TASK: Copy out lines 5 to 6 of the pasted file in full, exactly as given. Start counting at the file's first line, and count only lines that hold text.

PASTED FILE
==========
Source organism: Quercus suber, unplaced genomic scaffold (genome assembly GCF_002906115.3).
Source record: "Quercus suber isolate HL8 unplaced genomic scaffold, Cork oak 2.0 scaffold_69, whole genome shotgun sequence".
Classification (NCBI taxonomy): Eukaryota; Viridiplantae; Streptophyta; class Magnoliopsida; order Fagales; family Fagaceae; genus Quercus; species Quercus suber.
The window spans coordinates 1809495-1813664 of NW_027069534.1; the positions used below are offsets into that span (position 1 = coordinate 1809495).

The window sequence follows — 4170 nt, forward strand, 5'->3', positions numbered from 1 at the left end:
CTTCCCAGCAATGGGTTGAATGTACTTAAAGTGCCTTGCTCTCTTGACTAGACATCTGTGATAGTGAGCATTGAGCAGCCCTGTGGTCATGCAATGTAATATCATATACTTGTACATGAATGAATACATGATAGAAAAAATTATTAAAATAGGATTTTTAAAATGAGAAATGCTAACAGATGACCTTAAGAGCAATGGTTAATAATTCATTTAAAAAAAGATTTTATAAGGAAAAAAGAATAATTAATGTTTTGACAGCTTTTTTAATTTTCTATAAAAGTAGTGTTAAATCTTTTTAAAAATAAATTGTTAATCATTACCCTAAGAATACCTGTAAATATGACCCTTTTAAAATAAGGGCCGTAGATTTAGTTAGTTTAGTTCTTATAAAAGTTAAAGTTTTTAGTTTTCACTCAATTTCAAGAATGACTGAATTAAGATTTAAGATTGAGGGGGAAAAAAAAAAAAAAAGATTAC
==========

The window sequence follows — 4170 nt, forward strand, 5'->3', positions numbered from 1 at the left end:
CTTCCCAGCAATGGGTTGAATGTACTTAAAGTGCCTTGCTCTCTTGACTAGACATCTGTGATAGTGAGCATTGAGCAGCCCTGTGGTCATGCAATGTAATATCATATACTTGTACATGAATGAATACATGATAGAAAAAATTATTAAAATAGGATTTTTAAAATGAGAAATGCTAACAGATGACCTTAAGAGCAATGGTTAATAATTCATTTAAAAAAAGATTTTATAAGGAAAAAAGAATAATTAATGTTTTGACAGCTTTTTTAATTTTCTATAAAAGTAGTGTTAAATCTTTTTAAAAATAAATTGTTAATCATTACCCTAAGAATACCTGTAAATATGACCCTTTTAAAATAAGGGCCGTAGATTTAGTTAGTTTAGTTCTTATAAAAGTTAAAGTTTTTAGTTTTCACTCAATTTCAAGAATGACTGAATTAAGATTTAAGATTGAGGGGGAAAAAAAAAAAAAAAGATTAC